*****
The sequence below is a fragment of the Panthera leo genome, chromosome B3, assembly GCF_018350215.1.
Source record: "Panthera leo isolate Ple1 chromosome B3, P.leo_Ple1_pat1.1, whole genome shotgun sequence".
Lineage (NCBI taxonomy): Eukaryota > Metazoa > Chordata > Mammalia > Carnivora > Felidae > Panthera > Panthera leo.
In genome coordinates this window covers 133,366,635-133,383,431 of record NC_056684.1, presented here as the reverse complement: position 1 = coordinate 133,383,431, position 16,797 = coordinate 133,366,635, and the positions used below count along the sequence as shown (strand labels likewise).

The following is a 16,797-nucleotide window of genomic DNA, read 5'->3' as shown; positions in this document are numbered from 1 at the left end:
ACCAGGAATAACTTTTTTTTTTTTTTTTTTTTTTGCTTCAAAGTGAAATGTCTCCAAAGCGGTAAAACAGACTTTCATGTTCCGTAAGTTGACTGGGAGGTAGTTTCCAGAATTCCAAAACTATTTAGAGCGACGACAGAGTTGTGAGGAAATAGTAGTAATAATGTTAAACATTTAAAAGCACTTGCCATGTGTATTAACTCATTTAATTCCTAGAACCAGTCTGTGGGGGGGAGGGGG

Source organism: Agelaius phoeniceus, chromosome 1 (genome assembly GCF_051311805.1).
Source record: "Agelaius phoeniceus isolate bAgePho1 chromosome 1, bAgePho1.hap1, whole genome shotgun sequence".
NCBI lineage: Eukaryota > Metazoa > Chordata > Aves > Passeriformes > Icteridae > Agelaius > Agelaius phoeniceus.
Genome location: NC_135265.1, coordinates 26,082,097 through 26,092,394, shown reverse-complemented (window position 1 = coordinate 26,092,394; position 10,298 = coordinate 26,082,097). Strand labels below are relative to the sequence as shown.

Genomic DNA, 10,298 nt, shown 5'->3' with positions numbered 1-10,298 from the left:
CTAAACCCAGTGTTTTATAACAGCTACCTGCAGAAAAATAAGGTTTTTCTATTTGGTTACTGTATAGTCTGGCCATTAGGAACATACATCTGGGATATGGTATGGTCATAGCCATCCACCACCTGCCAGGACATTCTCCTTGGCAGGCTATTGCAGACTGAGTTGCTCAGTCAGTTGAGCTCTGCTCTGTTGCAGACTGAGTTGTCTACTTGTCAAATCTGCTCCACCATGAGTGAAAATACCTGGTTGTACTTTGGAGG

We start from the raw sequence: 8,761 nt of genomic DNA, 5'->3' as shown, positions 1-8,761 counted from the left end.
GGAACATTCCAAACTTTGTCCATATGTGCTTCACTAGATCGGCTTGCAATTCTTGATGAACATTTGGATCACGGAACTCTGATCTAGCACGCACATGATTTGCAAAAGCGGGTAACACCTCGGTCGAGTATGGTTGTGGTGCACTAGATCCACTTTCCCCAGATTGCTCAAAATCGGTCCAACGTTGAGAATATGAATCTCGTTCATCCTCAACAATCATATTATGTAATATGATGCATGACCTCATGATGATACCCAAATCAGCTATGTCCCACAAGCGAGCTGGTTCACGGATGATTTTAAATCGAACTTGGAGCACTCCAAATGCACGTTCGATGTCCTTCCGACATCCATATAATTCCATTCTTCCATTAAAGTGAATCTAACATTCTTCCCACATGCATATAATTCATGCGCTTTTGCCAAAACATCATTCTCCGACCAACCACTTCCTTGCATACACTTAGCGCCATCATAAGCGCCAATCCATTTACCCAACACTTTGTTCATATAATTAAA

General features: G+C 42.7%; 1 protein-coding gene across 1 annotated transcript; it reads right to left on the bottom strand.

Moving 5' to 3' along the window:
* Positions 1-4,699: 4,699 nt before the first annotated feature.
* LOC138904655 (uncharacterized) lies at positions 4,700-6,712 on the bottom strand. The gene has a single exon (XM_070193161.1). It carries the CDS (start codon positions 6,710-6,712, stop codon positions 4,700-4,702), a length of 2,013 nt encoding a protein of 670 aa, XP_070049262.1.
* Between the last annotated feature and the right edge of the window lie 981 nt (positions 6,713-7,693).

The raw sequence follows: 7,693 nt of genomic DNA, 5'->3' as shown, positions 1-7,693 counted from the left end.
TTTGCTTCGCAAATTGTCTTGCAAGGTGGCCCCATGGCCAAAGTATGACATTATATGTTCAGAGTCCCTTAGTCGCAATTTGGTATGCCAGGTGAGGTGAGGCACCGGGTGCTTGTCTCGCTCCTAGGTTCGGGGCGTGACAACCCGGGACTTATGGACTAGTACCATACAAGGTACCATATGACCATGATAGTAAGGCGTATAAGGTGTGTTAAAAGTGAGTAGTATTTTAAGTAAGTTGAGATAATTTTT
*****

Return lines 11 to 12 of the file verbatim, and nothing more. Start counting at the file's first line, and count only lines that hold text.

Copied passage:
Genomic DNA, 10,298 nt, shown 5'->3' with positions numbered 1-10,298 from the left:
CTAAACCCAGTGTTTTATAACAGCTACCTGCAGAAAAATAAGGTTTTTCTATTTGGTTACTGTATAGTCTGGCCATTAGGAACATACATCTGGGATATGGTATGGTCATAGCCATCCACCACCTGCCAGGACATTCTCCTTGGCAGGCTATTGCAGACTGAGTTGCTCAGTCAGTTGAGCTCTGCTCTGTTGCAGACTGAGTTGTCTACTTGTCAAATCTGCTCCACCATGAGTGAAAATACCTGGTTGTACTTTGGAGG